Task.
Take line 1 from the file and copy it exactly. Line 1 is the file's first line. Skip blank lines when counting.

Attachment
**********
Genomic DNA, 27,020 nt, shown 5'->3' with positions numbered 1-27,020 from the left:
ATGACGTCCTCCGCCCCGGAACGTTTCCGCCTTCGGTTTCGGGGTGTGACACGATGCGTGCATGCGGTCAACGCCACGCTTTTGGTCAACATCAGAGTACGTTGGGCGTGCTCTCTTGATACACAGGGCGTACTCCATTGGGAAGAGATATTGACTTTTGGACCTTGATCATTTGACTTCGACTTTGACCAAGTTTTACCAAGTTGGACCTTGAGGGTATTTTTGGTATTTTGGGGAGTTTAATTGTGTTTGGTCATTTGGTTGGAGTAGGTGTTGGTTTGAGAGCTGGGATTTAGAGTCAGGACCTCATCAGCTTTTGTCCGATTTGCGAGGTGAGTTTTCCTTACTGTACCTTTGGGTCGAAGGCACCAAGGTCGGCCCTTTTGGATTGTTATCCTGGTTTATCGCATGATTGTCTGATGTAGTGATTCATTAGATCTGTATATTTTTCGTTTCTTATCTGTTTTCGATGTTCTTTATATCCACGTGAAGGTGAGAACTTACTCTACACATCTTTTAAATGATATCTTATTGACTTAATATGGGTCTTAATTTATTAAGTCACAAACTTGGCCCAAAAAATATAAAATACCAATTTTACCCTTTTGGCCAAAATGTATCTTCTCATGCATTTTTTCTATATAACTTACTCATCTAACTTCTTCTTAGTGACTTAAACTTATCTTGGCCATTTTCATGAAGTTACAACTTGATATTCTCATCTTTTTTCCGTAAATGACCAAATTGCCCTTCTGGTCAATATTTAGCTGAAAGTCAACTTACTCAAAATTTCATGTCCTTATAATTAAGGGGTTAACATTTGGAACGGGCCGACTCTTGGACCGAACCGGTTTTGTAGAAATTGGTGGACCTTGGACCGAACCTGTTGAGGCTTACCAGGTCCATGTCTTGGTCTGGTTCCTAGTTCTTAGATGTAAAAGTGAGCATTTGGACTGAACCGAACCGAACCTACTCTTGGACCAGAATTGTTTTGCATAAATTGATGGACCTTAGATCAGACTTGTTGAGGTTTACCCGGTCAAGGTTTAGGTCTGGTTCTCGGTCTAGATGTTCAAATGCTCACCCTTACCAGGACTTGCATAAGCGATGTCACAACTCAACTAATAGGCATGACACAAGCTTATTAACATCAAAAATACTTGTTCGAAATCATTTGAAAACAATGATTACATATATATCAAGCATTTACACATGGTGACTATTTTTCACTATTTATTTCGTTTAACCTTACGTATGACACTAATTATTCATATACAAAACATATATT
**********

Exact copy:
Genomic DNA, 27,020 nt, shown 5'->3' with positions numbered 1-27,020 from the left: